Most great performers have a pre-performance ritual; tenor Richard Cassilly usually eats a pound of hamburger and a fried egg four hours before he goes on stage. It's easy to digest and gives him energy to perform. He's a heldentenor; "helden," literally meaning "hero" in German, refers to a singer who is "pretty strong, doesn't tire easily and is loud," according to Cassilly, who often performs in such title roles as Tannhau ser and Otello at the Met.

Next Saturday and Sunday, as a guest artist of the Theater Chamber Players in the Terrace Theater, Cassilly will tackle a different sort of role. He will, among other things, sing three unpublished songs by composer Kurt Weill, whose works include "The Threepenny Opera" and "Lady in the Dark."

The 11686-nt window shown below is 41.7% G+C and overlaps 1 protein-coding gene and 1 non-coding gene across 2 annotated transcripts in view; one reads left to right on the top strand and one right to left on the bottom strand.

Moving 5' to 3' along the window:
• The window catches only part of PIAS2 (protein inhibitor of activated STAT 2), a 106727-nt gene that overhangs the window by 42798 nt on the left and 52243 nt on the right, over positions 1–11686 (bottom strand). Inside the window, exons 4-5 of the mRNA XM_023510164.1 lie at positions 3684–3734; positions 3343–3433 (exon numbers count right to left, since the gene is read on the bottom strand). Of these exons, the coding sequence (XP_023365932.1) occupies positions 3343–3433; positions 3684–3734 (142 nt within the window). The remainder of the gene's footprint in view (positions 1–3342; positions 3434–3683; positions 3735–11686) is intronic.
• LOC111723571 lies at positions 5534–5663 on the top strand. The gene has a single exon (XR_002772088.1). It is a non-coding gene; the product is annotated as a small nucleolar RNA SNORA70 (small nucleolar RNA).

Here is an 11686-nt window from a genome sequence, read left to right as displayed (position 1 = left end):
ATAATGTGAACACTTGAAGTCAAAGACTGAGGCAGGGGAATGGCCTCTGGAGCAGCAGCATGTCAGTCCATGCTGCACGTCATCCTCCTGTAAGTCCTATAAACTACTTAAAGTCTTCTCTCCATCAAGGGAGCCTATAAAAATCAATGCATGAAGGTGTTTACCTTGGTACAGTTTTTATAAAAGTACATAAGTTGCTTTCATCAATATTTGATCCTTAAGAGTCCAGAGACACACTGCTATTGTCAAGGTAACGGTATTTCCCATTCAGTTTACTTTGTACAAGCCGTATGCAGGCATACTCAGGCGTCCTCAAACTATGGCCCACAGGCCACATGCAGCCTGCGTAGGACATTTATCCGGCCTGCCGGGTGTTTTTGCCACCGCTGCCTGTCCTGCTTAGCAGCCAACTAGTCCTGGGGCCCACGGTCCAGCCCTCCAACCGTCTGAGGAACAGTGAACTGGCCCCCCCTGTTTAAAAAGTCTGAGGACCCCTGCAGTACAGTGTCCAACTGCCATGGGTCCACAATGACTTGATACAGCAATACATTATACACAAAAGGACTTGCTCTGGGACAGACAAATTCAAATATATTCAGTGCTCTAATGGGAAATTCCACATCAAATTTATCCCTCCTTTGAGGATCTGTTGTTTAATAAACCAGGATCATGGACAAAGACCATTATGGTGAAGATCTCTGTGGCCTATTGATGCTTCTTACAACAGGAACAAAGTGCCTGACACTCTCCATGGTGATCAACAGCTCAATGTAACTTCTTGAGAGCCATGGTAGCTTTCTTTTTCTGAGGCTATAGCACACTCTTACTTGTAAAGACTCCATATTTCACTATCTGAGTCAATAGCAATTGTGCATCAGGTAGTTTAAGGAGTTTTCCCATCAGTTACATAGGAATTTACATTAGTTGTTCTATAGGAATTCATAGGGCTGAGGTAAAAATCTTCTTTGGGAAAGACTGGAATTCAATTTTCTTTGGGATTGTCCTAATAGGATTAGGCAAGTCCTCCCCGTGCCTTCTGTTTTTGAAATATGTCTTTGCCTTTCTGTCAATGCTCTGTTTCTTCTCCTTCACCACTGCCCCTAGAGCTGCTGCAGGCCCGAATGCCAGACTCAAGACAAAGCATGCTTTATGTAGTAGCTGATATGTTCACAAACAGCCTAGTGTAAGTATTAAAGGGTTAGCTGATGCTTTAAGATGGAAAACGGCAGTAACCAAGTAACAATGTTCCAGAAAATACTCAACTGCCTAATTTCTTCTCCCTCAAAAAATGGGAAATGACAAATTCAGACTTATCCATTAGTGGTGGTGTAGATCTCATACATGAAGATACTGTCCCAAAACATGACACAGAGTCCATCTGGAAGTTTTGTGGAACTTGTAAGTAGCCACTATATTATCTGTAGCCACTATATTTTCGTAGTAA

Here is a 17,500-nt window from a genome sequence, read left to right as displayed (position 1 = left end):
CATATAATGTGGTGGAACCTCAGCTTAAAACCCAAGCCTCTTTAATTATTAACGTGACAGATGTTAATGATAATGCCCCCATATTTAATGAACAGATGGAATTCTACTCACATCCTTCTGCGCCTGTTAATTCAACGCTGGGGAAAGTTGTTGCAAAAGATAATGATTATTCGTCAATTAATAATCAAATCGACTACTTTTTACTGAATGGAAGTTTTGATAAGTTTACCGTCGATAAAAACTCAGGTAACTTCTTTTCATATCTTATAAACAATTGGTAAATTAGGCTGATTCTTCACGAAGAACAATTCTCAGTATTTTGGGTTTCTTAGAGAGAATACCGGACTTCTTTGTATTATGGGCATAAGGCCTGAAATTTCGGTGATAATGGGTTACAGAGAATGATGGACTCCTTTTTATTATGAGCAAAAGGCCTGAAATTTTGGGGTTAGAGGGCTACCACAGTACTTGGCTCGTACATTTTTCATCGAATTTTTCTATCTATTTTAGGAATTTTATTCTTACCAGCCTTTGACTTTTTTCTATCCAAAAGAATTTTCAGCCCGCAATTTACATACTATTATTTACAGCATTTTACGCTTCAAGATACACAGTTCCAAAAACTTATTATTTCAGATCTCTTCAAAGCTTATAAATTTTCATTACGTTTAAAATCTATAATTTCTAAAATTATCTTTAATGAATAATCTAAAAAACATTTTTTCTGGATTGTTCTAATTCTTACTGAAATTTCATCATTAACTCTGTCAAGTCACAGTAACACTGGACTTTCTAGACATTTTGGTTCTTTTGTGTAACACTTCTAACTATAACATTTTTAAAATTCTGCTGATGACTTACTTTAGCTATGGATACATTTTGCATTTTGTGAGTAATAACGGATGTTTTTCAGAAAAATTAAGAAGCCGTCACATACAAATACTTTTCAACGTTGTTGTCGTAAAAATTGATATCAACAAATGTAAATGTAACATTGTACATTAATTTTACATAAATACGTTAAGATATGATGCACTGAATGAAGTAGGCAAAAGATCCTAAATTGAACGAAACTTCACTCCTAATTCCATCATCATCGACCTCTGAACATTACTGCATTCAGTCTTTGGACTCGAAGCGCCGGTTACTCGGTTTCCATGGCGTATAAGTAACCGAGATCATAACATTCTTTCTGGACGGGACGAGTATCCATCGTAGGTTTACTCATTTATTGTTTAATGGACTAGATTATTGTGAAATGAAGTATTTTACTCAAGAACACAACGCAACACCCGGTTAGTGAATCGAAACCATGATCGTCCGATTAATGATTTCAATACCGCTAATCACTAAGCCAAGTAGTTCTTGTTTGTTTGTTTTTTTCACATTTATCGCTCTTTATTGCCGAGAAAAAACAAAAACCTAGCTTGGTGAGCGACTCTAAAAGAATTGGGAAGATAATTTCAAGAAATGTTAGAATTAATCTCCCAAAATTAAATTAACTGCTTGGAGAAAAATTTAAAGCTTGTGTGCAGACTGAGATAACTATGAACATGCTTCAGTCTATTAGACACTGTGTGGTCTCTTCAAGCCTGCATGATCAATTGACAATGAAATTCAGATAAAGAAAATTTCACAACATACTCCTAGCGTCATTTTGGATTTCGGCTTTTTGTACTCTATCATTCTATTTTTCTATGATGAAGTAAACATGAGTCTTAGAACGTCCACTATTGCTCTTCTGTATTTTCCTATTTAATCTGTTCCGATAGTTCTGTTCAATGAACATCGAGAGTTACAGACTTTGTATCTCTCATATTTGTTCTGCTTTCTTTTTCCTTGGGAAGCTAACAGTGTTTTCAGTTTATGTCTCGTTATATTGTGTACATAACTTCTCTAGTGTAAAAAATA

The three songs are set to poems by Rainer Maria Rilke. All of them come from Rilke's "Das Stundenbuch" ("The Book of Hours"), in which the poet explores his relationship to God. Cassilly, a native of Maryland who is an alumnus of the Peabody Conservatory in Baltimore, says the works are "very difficult" to perform, that it's "very heavy stuff."

Cassilly believes the public is growing more receptive to opera, partly because of "various educational programs in the schools." There are least 100 professional opera companies in the country now, he says, and "It's just the beginning."